dancerCIZE is a GO! Twelve gals are ready to rumba. Ballroom is still ONE couple short. Tomorrow I head to the UNC-gym for a mini-weight workout, then to OLLI's 2:00 pm class at JRC education center for 'Aesthetics.' Don't laugh, this is about the context of meaning in visual aesthetics. The teacher is a photographer and I want to know what he knows about how to 'read' visual images.
later, bb

Monday, September 10, 2007

Sunday morning, OLLI Convocation Day

Up early and off to the gym to take advantage of the Sunday slow time before the church crowd arrives. Did a full workout and walked 40 minutes. By 11:00 I was totally pooped out.

Fall Convocation for the Osher Lifelong Learning Institute at Duke [OLLI].
The OLLI Swing band sounded 'better than ever.' Jeff Zentner does a terrific job, with a little help from his friends. Playing in the atrium of the R. David Thomas Executive Conference Center, The Fuqua School of Business, Duke University, the acoustics were great and the central space filled with sound.

Got to meet the newest band mover+shaker, Kathy Silbiger, recently retired and a trumpet player. She took my layouts from last year, re-wrote the copy, sought some funds for color printing and had Swing Band flyers everywhere. With the handouts, the easel board and the OLLI band stands they are attaining a band persona. After only two years of circular logic and feet dragging - Kathy showed up at precisely the right moment. Another term and I would have dumped all the layout work from my graphic-files.

The distinguished panel of speakers for the OLLI 30th Fall Convocation looked impressive to start - some were and some weren't. Judith Ruderman, PhD, vice provost for Academic affairs, adjunct professor in English, Duke University spoke volumes around the others, in spite of being the shortest. She quickly got my attention and admiration.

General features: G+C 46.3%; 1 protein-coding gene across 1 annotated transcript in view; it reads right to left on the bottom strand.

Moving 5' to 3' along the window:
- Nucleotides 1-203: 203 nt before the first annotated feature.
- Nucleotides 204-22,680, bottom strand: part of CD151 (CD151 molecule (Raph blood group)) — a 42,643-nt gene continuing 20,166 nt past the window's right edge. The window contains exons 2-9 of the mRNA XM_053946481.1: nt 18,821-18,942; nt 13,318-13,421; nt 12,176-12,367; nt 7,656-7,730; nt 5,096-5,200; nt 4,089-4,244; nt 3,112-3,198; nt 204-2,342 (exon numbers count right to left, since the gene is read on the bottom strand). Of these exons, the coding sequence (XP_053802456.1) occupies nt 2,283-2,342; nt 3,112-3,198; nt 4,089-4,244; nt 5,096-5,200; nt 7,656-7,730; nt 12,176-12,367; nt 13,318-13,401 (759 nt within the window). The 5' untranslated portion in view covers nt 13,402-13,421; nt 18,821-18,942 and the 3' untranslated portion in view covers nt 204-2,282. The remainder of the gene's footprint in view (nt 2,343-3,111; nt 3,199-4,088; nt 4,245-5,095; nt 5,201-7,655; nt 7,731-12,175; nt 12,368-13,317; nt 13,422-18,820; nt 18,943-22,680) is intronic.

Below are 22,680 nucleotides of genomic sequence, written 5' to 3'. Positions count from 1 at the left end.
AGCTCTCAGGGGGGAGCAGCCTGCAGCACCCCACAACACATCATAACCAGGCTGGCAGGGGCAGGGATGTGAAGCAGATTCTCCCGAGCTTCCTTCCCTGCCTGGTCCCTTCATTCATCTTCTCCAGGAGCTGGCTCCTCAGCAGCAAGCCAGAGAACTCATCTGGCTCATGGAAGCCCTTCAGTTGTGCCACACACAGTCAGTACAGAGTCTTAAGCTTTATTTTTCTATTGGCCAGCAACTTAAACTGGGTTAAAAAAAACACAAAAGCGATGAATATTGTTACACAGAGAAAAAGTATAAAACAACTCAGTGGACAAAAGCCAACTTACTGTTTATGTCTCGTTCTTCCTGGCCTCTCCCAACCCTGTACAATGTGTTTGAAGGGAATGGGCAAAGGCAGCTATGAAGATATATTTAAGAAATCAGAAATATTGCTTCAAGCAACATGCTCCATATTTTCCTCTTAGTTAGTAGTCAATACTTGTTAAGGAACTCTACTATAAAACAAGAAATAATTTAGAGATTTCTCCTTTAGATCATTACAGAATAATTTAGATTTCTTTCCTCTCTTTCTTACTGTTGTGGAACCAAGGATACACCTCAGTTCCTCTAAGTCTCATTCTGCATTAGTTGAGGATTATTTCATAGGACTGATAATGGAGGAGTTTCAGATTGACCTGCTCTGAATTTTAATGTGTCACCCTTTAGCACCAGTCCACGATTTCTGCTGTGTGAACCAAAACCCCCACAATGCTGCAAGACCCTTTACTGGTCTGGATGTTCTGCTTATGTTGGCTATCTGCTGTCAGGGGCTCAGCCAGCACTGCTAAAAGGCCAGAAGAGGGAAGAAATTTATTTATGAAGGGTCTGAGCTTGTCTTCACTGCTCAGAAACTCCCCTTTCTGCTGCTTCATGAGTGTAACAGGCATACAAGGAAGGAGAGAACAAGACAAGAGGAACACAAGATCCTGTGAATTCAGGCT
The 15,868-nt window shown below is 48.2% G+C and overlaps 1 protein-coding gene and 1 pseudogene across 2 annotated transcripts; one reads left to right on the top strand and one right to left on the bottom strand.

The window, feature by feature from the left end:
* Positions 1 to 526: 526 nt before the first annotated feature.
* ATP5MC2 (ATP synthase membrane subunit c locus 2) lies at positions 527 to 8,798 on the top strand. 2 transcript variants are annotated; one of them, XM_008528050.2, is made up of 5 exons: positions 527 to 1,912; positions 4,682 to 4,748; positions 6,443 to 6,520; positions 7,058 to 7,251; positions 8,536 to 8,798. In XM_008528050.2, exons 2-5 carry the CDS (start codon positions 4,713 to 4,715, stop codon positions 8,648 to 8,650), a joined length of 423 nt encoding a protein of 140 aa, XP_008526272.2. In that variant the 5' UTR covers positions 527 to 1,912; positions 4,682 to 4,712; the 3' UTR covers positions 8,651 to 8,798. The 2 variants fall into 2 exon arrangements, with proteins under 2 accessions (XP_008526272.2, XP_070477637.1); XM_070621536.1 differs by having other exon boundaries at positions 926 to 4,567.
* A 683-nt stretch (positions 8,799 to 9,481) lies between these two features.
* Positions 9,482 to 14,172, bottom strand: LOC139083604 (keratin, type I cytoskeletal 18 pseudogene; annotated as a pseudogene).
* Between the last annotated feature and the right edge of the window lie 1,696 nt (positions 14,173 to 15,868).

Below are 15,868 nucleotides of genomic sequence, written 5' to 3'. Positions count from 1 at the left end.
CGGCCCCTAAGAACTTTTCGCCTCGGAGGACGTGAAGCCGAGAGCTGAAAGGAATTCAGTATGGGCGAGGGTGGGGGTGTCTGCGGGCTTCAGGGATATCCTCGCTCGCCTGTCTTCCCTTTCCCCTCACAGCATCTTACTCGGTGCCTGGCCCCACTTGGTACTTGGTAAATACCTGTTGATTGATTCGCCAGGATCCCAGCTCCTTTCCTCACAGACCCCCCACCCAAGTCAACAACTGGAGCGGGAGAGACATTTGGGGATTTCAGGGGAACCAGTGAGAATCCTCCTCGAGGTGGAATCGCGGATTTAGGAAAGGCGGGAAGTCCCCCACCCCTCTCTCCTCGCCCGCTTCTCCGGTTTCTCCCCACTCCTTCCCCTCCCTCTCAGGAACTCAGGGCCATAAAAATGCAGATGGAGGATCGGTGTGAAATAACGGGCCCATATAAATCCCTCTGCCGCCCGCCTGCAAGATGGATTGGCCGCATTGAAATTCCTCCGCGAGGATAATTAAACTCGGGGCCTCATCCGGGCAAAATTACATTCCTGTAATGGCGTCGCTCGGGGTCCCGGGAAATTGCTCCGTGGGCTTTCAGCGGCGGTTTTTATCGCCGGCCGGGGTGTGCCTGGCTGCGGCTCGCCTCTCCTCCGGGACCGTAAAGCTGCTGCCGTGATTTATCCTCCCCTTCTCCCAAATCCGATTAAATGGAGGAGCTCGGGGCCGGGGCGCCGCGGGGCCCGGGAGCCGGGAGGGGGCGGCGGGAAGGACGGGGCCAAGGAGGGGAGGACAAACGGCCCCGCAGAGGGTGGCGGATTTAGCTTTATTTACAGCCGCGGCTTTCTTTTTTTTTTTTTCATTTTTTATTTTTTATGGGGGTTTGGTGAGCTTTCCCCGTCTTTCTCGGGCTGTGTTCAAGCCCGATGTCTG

Kali Lightfoot, Director of OLLI Resources from University of So. Maine was the other prominent speaker who brought focus to the event. As for all others, Sara Craven said what I knew she would say, Dr. Gilbert stammered and hacked her way through a short speech and Phil Hopkins, OLLI President 2007, knew just what to say and when to sit down. And a good time was had by all.

By far the best part of the day was listening to the OLLI Swing Band playing such tunes as "In a Mellow Tone," "Georgia on My Mind" and "Mood Indigo." And even better the right people from OLLI were there to hear the band. By right I mean the board members, the Duke administrators and the advisers who are needed to support the band with focus and funds.

It was easy to pass on the hors oeuvres as they looked pasty and fried, getting a bonus Pepsi instead (#2 for the year!), so EF could take me to dinner later. By six o'clock we were at Brixx in Meadowmont getting a Pizza Margharita. That was my carb-overload for the day and the the rest of the month. And also the reason to get back to the gym to walk 30 min. BEFORE Monday Yoga and before heading to Sam's Club to stock monthly supplies.

Also shopping at Whole Foods, in CH, I discovered a great new idea: WF's house brand of Jasmine White Tea. Cold and delicious. For several years I have wondered why WF did not create a line to back up Honest Tea. The Assam (my favorite), flavor was nearly always out of stock and underpricing their retail could not be that hard: It's TEA! Finally, a delicious flavor, refreshingly cold, and the house brand. How bad is that?

I think I just got the 10th and minimum fill for the dancerCIZE class; now to work on the couples for the LEVEL ONE class. EF and I need to practice dancing this week: next Sunday is a dinner-dance at FADS. Got to be there!


Sunday, September 9, 2007

Table conversation...

The annual Gentleman's Wine Dinner at Governor's Club, hosted by Dick Isabel, offers a round table of discussion that one cannot find anywhere else.
An hour of chit-chat while tasting two wines preceded the dinner. A menu offering three more wines is the challenge to Chef Rusty - this club is so dedicated to wine that Isabel picks the wines first, then asks the chef to devise courses to compliment the vintage. And since I do not drink wine, this means EF can drink all he wants and rely on me to drive home.

The menu: (1st Plate) Muscovy Duck Breast served with arugula, radicchio and endive with walnut goat cheese, Fuji apple vinaigrette; an intermission of Mango Mint sorbet; (2nd Plate) Roasted Rack of lamb with fig glaze, braised red chard and polenta; (3rd Plate) Pistachio gelato profiterole w/chocolate sauce.